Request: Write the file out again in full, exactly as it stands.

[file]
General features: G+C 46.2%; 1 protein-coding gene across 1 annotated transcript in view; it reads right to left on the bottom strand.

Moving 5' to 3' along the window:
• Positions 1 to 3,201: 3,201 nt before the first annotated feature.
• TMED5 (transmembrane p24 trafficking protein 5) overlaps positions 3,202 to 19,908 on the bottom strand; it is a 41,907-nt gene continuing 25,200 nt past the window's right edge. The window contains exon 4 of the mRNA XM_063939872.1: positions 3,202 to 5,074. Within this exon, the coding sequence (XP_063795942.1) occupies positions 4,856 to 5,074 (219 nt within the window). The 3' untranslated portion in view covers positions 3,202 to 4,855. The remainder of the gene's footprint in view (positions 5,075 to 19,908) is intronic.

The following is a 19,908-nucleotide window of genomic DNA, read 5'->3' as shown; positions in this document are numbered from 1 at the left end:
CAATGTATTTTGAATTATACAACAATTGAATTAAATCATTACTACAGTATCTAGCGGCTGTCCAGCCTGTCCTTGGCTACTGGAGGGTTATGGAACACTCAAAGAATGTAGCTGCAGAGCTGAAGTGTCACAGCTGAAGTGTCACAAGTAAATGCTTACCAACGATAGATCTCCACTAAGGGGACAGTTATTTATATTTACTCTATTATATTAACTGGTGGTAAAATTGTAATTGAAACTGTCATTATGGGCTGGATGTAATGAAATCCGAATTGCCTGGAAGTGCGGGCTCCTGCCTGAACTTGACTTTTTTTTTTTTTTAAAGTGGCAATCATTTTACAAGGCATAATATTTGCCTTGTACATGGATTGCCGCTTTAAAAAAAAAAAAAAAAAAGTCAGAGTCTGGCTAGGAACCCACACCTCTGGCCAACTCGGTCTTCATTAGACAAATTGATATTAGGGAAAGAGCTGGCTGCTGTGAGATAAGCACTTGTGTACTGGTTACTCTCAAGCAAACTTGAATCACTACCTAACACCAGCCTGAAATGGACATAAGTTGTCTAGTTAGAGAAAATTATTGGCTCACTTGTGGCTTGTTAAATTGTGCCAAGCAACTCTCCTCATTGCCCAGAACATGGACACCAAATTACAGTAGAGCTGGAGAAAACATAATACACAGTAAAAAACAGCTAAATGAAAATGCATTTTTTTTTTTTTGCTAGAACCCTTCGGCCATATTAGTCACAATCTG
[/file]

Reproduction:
General features: G+C 46.2%; 1 protein-coding gene across 1 annotated transcript in view; it reads right to left on the bottom strand.

Moving 5' to 3' along the window:
• Positions 1 to 3,201: 3,201 nt before the first annotated feature.
• TMED5 (transmembrane p24 trafficking protein 5) overlaps positions 3,202 to 19,908 on the bottom strand; it is a 41,907-nt gene continuing 25,200 nt past the window's right edge. The window contains exon 4 of the mRNA XM_063939872.1: positions 3,202 to 5,074. Within this exon, the coding sequence (XP_063795942.1) occupies positions 4,856 to 5,074 (219 nt within the window). The 3' untranslated portion in view covers positions 3,202 to 4,855. The remainder of the gene's footprint in view (positions 5,075 to 19,908) is intronic.

The following is a 19,908-nucleotide window of genomic DNA, read 5'->3' as shown; positions in this document are numbered from 1 at the left end:
CAATGTATTTTGAATTATACAACAATTGAATTAAATCATTACTACAGTATCTAGCGGCTGTCCAGCCTGTCCTTGGCTACTGGAGGGTTATGGAACACTCAAAGAATGTAGCTGCAGAGCTGAAGTGTCACAGCTGAAGTGTCACAAGTAAATGCTTACCAACGATAGATCTCCACTAAGGGGACAGTTATTTATATTTACTCTATTATATTAACTGGTGGTAAAATTGTAATTGAAACTGTCATTATGGGCTGGATGTAATGAAATCCGAATTGCCTGGAAGTGCGGGCTCCTGCCTGAACTTGACTTTTTTTTTTTTTTAAAGTGGCAATCATTTTACAAGGCATAATATTTGCCTTGTACATGGATTGCCGCTTTAAAAAAAAAAAAAAAAAAGTCAGAGTCTGGCTAGGAACCCACACCTCTGGCCAACTCGGTCTTCATTAGACAAATTGATATTAGGGAAAGAGCTGGCTGCTGTGAGATAAGCACTTGTGTACTGGTTACTCTCAAGCAAACTTGAATCACTACCTAACACCAGCCTGAAATGGACATAAGTTGTCTAGTTAGAGAAAATTATTGGCTCACTTGTGGCTTGTTAAATTGTGCCAAGCAACTCTCCTCATTGCCCAGAACATGGACACCAAATTACAGTAGAGCTGGAGAAAACATAATACACAGTAAAAAACAGCTAAATGAAAATGCATTTTTTTTTTTTTGCTAGAACCCTTCGGCCATATTAGTCACAATCTG